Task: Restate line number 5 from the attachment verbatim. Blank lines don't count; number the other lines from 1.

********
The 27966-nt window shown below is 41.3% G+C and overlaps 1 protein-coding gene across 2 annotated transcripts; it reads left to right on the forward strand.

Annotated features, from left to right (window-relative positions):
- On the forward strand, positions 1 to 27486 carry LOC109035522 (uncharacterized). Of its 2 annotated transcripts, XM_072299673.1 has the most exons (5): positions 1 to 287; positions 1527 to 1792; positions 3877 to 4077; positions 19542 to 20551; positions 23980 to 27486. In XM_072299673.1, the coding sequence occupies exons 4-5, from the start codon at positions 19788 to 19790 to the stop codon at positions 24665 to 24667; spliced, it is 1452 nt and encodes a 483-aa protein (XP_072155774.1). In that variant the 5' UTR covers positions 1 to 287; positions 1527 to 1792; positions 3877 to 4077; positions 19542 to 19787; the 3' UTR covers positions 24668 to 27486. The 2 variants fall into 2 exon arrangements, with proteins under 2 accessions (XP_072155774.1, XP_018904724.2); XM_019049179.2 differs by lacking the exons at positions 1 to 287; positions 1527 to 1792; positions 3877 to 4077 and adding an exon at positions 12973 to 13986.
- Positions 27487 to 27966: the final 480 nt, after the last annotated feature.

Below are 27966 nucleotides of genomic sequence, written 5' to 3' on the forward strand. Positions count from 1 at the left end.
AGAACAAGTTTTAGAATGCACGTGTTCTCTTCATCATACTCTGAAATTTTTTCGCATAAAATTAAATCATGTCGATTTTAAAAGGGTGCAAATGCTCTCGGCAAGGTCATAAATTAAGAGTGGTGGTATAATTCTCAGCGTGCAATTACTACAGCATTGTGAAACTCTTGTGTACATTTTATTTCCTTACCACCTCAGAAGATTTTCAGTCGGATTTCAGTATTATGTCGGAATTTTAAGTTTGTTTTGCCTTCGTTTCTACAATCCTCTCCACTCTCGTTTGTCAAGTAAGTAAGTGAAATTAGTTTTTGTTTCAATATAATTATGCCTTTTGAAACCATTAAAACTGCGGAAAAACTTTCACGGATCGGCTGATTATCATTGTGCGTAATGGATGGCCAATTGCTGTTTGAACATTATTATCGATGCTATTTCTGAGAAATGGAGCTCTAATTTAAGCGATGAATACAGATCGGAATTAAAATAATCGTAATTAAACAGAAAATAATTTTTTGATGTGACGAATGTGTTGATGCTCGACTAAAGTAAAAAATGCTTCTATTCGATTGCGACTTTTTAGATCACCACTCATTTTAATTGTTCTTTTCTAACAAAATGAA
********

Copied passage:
Below are 27966 nucleotides of genomic sequence, written 5' to 3' on the forward strand. Positions count from 1 at the left end.